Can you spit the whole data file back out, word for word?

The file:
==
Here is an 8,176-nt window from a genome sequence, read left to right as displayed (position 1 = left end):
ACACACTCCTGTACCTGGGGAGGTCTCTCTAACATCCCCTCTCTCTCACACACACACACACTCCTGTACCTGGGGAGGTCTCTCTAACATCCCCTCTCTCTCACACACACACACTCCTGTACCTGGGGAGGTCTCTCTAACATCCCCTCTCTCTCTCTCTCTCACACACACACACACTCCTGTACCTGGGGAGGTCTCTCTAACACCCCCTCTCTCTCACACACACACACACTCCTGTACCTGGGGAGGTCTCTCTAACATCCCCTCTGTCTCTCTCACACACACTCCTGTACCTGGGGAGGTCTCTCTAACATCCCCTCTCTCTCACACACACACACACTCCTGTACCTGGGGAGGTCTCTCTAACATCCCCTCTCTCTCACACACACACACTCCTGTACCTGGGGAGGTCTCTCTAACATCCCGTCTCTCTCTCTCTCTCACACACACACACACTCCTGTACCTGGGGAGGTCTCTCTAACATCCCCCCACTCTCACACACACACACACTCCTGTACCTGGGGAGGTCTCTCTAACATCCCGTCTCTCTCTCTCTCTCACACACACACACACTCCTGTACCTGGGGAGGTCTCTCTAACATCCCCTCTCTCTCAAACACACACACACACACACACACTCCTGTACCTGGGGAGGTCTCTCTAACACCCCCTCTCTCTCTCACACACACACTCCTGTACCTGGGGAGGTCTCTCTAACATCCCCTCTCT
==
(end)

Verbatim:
Here is an 8,176-nt window from a genome sequence, read left to right as displayed (position 1 = left end):
ACACACTCCTGTACCTGGGGAGGTCTCTCTAACATCCCCTCTCTCTCACACACACACACACTCCTGTACCTGGGGAGGTCTCTCTAACATCCCCTCTCTCTCACACACACACACTCCTGTACCTGGGGAGGTCTCTCTAACATCCCCTCTCTCTCTCTCTCTCACACACACACACACTCCTGTACCTGGGGAGGTCTCTCTAACACCCCCTCTCTCTCACACACACACACACTCCTGTACCTGGGGAGGTCTCTCTAACATCCCCTCTGTCTCTCTCACACACACTCCTGTACCTGGGGAGGTCTCTCTAACATCCCCTCTCTCTCACACACACACACACTCCTGTACCTGGGGAGGTCTCTCTAACATCCCCTCTCTCTCACACACACACACTCCTGTACCTGGGGAGGTCTCTCTAACATCCCGTCTCTCTCTCTCTCTCACACACACACACACTCCTGTACCTGGGGAGGTCTCTCTAACATCCCCCCACTCTCACACACACACACACTCCTGTACCTGGGGAGGTCTCTCTAACATCCCGTCTCTCTCTCTCTCTCACACACACACACACTCCTGTACCTGGGGAGGTCTCTCTAACATCCCCTCTCTCTCAAACACACACACACACACACACACTCCTGTACCTGGGGAGGTCTCTCTAACACCCCCTCTCTCTCTCACACACACACTCCTGTACCTGGGGAGGTCTCTCTAACATCCCCTCTCT